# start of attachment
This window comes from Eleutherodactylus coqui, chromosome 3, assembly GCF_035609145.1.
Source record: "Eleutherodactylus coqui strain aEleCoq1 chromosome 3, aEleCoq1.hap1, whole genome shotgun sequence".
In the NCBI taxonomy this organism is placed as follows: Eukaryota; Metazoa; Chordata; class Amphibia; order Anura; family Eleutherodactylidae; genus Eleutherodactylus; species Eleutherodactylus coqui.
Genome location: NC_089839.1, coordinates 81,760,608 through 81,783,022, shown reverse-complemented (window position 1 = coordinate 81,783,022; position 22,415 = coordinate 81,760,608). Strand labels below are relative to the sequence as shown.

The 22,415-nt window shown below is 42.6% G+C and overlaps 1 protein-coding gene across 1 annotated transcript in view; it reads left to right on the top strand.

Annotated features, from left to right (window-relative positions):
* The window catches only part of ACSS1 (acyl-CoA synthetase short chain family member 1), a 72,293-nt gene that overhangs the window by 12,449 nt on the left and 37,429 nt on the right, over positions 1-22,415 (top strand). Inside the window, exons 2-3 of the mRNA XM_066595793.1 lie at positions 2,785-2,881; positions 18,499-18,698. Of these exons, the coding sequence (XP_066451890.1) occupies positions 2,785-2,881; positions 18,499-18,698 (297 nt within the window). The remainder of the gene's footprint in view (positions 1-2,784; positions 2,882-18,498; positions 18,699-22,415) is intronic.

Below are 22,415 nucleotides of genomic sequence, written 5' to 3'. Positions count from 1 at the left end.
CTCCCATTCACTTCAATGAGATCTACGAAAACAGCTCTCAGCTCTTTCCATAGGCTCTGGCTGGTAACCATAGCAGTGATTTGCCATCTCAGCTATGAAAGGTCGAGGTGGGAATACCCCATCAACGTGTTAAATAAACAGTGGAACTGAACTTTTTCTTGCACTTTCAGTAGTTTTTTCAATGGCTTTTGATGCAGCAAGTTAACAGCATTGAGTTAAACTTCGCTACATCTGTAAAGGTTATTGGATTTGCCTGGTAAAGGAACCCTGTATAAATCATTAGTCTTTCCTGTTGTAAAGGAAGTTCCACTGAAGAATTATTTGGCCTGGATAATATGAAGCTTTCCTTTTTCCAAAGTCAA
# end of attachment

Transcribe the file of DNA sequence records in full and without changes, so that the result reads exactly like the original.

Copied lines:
This window comes from Eleutherodactylus coqui, chromosome 3, assembly GCF_035609145.1.
Source record: "Eleutherodactylus coqui strain aEleCoq1 chromosome 3, aEleCoq1.hap1, whole genome shotgun sequence".
In the NCBI taxonomy this organism is placed as follows: Eukaryota; Metazoa; Chordata; class Amphibia; order Anura; family Eleutherodactylidae; genus Eleutherodactylus; species Eleutherodactylus coqui.
Genome location: NC_089839.1, coordinates 81,760,608 through 81,783,022, shown reverse-complemented (window position 1 = coordinate 81,783,022; position 22,415 = coordinate 81,760,608). Strand labels below are relative to the sequence as shown.

The 22,415-nt window shown below is 42.6% G+C and overlaps 1 protein-coding gene across 1 annotated transcript in view; it reads left to right on the top strand.

Annotated features, from left to right (window-relative positions):
* The window catches only part of ACSS1 (acyl-CoA synthetase short chain family member 1), a 72,293-nt gene that overhangs the window by 12,449 nt on the left and 37,429 nt on the right, over positions 1-22,415 (top strand). Inside the window, exons 2-3 of the mRNA XM_066595793.1 lie at positions 2,785-2,881; positions 18,499-18,698. Of these exons, the coding sequence (XP_066451890.1) occupies positions 2,785-2,881; positions 18,499-18,698 (297 nt within the window). The remainder of the gene's footprint in view (positions 1-2,784; positions 2,882-18,498; positions 18,699-22,415) is intronic.

Below are 22,415 nucleotides of genomic sequence, written 5' to 3'. Positions count from 1 at the left end.
CTCCCATTCACTTCAATGAGATCTACGAAAACAGCTCTCAGCTCTTTCCATAGGCTCTGGCTGGTAACCATAGCAGTGATTTGCCATCTCAGCTATGAAAGGTCGAGGTGGGAATACCCCATCAACGTGTTAAATAAACAGTGGAACTGAACTTTTTCTTGCACTTTCAGTAGTTTTTTCAATGGCTTTTGATGCAGCAAGTTAACAGCATTGAGTTAAACTTCGCTACATCTGTAAAGGTTATTGGATTTGCCTGGTAAAGGAACCCTGTATAAATCATTAGTCTTTCCTGTTGTAAAGGAAGTTCCACTGAAGAATTATTTGGCCTGGATAATATGAAGCTTTCCTTTTTCCAAAGTCAA